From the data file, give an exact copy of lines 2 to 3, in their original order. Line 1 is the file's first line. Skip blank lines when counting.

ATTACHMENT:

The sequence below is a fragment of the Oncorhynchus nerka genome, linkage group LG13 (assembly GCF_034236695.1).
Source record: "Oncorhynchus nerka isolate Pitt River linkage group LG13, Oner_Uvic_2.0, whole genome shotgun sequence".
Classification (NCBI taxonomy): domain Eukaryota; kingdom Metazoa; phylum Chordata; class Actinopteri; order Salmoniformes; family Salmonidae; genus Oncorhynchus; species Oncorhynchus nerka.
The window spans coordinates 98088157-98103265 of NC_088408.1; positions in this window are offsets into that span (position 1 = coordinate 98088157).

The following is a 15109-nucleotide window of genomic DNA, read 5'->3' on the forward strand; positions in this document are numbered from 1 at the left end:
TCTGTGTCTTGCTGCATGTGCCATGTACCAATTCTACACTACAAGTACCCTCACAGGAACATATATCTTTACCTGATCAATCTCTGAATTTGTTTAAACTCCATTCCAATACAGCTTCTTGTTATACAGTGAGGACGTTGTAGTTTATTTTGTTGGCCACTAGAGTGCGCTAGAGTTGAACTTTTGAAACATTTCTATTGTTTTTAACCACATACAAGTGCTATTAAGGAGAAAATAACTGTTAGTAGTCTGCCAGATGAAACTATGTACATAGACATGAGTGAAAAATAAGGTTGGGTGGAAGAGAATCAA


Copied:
Source record: "Oncorhynchus nerka isolate Pitt River linkage group LG13, Oner_Uvic_2.0, whole genome shotgun sequence".
Classification (NCBI taxonomy): domain Eukaryota; kingdom Metazoa; phylum Chordata; class Actinopteri; order Salmoniformes; family Salmonidae; genus Oncorhynchus; species Oncorhynchus nerka.